“Now this governor was on the ship going away, and he had not been killed. This made all Marquesans sad, and those in the crew talked to Earth Worm, who had also been wronged, and urged him to rise and strike. But he said nothing.
“The ship came to the Paumotas, and the governor sat all day long on a stool on the deck, watching the islands as they passed. Earth Worm sat in his place, watching the governor. One night at dark he rose, and taking an iron rod laid beside him by one of the crew he crept along the deck and stood behind the man on the stool. He raised the iron rod and brought it down with fury upon the head of that man, who fell covered with blood. Then he leaped into the sea.
“But the governor had gone below, and it was Jean Richard who sat on the stool in the darkness. He was found bleeding upon the deck, and the bones of his head were cut and lifted and patched, so that to-day he lives, as well as ever. Earth Worm was never found. A boat with a lantern was lowered, but it found nothing but the fins of sharks.
“That was the work of Drink of Beer, who had hated Earth Worm because he was a brave and strong man of Taaoa. When this was told to Drink of Beer, he smiled and said, ’Earth Worm is safer where he is.’
“I have talked too much. Your rum is very good. I thank you for your kindness. You will not forget to deign to speak to the governor concerning the matter of the gun?”
I promised that I would not forget, and after a prolonged leavetaking the Shan-Shan man slipped silently down the trail and vanished in the moon-lit forest.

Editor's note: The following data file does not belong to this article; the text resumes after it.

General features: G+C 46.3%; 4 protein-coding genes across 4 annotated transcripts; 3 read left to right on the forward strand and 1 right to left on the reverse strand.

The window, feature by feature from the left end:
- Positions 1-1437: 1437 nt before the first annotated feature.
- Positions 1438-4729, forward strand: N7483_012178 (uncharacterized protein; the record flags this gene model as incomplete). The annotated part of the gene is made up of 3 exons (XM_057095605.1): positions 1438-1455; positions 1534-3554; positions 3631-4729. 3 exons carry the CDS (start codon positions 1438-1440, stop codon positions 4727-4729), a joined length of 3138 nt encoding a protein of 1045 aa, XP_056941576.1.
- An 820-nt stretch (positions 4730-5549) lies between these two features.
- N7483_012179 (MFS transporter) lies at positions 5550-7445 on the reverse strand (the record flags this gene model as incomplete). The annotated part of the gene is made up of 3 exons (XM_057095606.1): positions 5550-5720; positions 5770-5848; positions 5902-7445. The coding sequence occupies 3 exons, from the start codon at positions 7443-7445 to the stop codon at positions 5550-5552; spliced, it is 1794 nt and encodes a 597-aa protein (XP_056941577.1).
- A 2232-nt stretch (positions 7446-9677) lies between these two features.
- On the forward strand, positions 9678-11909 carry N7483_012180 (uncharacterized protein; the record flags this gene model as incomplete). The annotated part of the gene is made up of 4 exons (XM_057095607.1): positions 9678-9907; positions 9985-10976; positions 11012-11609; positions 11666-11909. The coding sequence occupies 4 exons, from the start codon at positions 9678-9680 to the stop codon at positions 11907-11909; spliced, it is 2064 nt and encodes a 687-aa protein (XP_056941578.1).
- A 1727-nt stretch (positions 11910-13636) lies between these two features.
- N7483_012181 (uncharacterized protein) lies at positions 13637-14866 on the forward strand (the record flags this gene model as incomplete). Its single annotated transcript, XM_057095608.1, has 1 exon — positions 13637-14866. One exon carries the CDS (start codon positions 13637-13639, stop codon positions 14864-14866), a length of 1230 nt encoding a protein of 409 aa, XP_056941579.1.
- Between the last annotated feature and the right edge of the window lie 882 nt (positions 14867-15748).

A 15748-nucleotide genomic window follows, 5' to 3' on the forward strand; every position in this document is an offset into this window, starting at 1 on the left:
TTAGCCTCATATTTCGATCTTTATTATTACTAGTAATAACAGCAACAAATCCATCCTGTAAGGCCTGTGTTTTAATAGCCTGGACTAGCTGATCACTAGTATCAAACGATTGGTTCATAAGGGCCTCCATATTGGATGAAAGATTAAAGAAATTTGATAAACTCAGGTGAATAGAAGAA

The madman Great Moth of the Night; story of the famine and the one family that ate pig.
Le Brunnec, the trader, was opening a roll of Tahiti tobacco five feet long, five inches in diameter at the center, and tapering toward the ends. It was bound, as is all Tahiti tobacco, in a purau rope, which had to be unwound and which weighed two pounds. The eleven pounds of tobacco were hard as wood, the leaves cemented by moisture. Le Brunnec hacked it with an axe into suitable portions to sell for three francs a pound, the profit on which is a franc.
The immediate customer was Tavatini (Many Pieces of Tattooing), a rich man of Taaoa, in his fifties. His face was grilled with ama ink. One streak of the natural skin alone remained. Beside him on the counter sat a commanding-looking man, whose eyes, shining from a blue background of tattooing, were signals to make one step aside did one meet him on the trail. They had madness in them, but they were a revelation of wickedness.
Some men, without a word or gesture, make you think intently. There is that in their appearance which starts a train of ideas, of wonder, of guesses at their past, of horror at what is written upon their faces. This man’s visage was seamed and wrinkled in a network of lines that said more plainly than words that he was a monster whose villainies would chill imagination. The brain was a spoiled machine, but it had been all for evil.